Why Online Works—Especially for Working Adults
Recently, the Sloan Consortium, a group committed to quality online education, released the results of its online education 2010 survey.

Why does this matter to you? Well, for those of you who aren’t sure about the value and/or quality of online learning, it may make your decision to enter an online program a little easier.

The report, which was released in November 2010 and is titled Class Differences: Online Education in the United States, reveals the following:  

-- Sixty-six percent of academic leaders rated the learning outcomes in online courses as the same or superior to those in face-to-face courses.

-- Over 5.6 million students were taking at least one online course during the fall 2009 term, which was an increase of nearly 1 million students from just one year before.

These two items alone make for a very compelling argument in favor of online learning and the fact that students and faculty are accepting online courses as viable options. Even so, these aren’t the most compelling reasons you should consider signing up for an online program.

In addition to being of equal or greater instructional quality, online courses also provide the following benefits:

-- They take the pressure off of having to be in a traditional classroom; instead, you can study in the privacy of your home or wherever you are most comfortable. If you have trouble responding to questions in the classroom or you deal with test anxiety, learning online allows you to answer questions and take exams via computer rather than face-to-face. Some learners find this quite helpful, especially early on in their program, until they build up their confidence. NOTE: Research studies have shown that responses to study questions submitted online are often of a higher quality than those provided in a more traditional, face-to-face dialog.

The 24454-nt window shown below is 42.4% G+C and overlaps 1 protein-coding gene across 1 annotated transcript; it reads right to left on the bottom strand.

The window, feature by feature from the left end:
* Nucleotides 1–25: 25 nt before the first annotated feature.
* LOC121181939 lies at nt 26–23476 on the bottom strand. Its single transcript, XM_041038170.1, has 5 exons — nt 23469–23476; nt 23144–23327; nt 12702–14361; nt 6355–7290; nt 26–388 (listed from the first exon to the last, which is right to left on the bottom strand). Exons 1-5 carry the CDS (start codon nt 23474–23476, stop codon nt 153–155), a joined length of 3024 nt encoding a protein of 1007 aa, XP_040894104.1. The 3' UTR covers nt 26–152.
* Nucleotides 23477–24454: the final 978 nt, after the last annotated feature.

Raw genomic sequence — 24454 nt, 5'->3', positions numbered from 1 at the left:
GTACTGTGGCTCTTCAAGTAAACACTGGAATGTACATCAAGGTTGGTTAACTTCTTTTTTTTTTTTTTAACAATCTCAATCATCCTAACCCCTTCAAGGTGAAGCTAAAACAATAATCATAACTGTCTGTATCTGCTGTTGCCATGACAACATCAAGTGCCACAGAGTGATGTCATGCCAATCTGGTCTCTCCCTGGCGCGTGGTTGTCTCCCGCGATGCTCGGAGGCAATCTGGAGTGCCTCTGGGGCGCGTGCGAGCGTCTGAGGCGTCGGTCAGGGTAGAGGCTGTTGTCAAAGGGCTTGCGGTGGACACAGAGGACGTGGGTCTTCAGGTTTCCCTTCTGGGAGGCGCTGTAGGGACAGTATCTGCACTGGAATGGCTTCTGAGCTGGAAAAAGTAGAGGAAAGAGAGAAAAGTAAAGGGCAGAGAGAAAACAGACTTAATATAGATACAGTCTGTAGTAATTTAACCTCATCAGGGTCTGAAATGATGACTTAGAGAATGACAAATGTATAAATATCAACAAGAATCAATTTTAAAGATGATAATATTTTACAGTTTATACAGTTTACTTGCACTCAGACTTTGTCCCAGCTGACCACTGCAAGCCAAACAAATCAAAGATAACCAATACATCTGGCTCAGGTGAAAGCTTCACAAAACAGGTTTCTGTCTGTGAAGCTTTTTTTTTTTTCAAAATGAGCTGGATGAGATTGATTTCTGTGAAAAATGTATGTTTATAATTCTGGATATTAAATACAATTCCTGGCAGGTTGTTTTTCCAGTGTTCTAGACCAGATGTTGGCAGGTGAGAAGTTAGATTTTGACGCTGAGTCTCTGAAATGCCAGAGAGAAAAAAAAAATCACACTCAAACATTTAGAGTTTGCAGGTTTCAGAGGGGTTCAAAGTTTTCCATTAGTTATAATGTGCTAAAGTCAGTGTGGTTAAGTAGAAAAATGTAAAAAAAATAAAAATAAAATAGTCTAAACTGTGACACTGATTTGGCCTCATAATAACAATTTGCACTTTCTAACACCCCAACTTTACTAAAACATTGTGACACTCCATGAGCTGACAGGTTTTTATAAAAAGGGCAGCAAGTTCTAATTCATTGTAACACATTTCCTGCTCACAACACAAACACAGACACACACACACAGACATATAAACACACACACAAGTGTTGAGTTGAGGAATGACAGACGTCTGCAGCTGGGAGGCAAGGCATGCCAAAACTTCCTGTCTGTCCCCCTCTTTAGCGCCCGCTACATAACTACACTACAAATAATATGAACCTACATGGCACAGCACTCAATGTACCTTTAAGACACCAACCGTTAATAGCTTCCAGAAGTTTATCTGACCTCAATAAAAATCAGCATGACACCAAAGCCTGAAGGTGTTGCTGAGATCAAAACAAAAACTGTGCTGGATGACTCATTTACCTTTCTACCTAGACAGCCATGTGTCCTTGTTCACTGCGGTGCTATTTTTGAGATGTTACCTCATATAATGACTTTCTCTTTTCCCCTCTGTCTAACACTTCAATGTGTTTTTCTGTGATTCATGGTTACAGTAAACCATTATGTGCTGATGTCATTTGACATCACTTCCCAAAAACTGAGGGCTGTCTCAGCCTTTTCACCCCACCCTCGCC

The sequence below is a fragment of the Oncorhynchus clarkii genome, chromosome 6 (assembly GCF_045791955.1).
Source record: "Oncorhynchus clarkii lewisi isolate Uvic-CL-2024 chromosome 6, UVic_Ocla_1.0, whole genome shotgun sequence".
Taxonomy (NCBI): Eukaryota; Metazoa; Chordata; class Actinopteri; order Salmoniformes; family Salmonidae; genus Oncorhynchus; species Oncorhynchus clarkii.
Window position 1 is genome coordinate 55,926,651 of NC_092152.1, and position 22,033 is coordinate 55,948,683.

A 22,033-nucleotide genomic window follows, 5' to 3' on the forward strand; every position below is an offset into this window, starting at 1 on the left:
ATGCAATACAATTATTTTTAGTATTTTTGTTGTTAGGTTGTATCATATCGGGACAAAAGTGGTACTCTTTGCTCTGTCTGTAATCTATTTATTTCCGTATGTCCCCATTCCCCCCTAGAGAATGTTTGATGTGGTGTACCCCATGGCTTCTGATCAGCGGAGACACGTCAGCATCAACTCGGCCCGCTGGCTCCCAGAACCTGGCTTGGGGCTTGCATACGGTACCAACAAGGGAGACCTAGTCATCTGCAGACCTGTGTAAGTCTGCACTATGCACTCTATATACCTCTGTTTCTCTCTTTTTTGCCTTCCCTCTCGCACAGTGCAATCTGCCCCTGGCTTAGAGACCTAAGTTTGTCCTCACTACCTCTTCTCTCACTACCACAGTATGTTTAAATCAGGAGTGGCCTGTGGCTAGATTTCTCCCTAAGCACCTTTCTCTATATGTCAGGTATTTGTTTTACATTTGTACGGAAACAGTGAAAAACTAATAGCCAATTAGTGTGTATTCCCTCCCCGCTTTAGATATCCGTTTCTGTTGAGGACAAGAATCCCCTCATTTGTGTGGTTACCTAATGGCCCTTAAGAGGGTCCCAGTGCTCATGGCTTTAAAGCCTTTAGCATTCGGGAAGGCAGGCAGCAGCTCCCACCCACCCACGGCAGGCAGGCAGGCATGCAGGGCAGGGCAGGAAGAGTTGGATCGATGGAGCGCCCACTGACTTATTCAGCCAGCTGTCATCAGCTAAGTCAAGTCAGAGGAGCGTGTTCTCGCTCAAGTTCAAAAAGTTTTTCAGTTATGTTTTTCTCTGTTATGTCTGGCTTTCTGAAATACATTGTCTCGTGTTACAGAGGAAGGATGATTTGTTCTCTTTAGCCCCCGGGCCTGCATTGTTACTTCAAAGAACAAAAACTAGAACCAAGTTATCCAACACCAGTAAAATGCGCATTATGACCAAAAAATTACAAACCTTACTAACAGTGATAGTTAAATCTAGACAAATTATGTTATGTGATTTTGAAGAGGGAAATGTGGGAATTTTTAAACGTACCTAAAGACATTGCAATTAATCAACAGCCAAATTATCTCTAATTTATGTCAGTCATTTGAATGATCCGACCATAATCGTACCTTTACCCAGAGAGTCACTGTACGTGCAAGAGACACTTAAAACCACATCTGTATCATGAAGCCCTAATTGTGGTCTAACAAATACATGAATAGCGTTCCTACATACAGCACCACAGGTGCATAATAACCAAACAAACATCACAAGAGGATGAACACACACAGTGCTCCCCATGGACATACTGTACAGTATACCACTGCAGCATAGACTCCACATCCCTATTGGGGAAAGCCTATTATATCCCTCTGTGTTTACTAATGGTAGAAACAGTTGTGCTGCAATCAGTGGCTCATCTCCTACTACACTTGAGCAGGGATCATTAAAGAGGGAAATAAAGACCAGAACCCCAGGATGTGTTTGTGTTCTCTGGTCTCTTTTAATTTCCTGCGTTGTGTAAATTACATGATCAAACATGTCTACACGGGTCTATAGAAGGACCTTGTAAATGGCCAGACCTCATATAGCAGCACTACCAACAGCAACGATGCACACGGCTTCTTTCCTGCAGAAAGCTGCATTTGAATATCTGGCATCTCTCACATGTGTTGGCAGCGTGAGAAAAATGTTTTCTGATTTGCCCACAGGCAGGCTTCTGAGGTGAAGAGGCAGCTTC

-- They allow you to study at the time of day or on the days that fit you best. As long as you get your work turned in on time, when you complete the work is up to you.

-- They provide access to resources that can be viewed or completed repeatedly. This is especially helpful if you have been out of school for a while and want to ramp up your study skills by putting in some extra time and effort.

-- They increase your ability to use technology in a meaningful manner. This could turn out to be a professional benefit in the long run as online courses utilize many software packages that are also common in the workplace.

I could continue with this list, but I think you get the point. Stop putting off what could be the most important decision you’ve made in a long time. Call The College Network (1.800.395.1014) and let us help you get started completing your degree online.

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